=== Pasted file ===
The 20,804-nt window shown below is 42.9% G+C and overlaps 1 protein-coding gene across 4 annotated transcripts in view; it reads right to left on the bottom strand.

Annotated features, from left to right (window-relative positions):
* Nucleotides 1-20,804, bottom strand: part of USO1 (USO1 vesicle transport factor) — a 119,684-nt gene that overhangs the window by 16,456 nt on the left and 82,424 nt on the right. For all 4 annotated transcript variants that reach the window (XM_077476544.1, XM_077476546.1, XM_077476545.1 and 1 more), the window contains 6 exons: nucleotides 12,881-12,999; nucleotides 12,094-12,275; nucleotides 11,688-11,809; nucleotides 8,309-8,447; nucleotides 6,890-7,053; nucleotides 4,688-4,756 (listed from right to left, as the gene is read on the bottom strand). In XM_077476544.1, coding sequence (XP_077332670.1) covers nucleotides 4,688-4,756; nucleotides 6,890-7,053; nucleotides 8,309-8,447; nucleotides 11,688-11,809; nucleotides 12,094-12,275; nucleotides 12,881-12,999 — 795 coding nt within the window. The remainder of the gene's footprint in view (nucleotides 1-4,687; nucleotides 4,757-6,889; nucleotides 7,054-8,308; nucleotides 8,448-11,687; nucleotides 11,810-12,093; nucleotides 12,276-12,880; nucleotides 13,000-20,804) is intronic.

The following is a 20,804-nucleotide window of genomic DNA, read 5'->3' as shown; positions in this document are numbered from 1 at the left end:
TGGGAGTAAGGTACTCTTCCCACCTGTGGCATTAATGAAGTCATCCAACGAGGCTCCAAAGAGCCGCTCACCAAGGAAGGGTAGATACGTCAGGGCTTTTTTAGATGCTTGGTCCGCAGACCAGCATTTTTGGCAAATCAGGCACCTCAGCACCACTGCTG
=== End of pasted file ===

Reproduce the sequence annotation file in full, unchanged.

The 20,804-nt window shown below is 42.9% G+C and overlaps 1 protein-coding gene across 4 annotated transcripts in view; it reads right to left on the bottom strand.

Annotated features, from left to right (window-relative positions):
* Nucleotides 1-20,804, bottom strand: part of USO1 (USO1 vesicle transport factor) — a 119,684-nt gene that overhangs the window by 16,456 nt on the left and 82,424 nt on the right. For all 4 annotated transcript variants that reach the window (XM_077476544.1, XM_077476546.1, XM_077476545.1 and 1 more), the window contains 6 exons: nucleotides 12,881-12,999; nucleotides 12,094-12,275; nucleotides 11,688-11,809; nucleotides 8,309-8,447; nucleotides 6,890-7,053; nucleotides 4,688-4,756 (listed from right to left, as the gene is read on the bottom strand). In XM_077476544.1, coding sequence (XP_077332670.1) covers nucleotides 4,688-4,756; nucleotides 6,890-7,053; nucleotides 8,309-8,447; nucleotides 11,688-11,809; nucleotides 12,094-12,275; nucleotides 12,881-12,999 — 795 coding nt within the window. The remainder of the gene's footprint in view (nucleotides 1-4,687; nucleotides 4,757-6,889; nucleotides 7,054-8,308; nucleotides 8,448-11,687; nucleotides 11,810-12,093; nucleotides 12,276-12,880; nucleotides 13,000-20,804) is intronic.

The following is a 20,804-nucleotide window of genomic DNA, read 5'->3' as shown; positions in this document are numbered from 1 at the left end:
TGGGAGTAAGGTACTCTTCCCACCTGTGGCATTAATGAAGTCATCCAACGAGGCTCCAAAGAGCCGCTCACCAAGGAAGGGTAGATACGTCAGGGCTTTTTTAGATGCTTGGTCCGCAGACCAGCATTTTTGGCAAATCAGGCACCTCAGCACCACTGCTG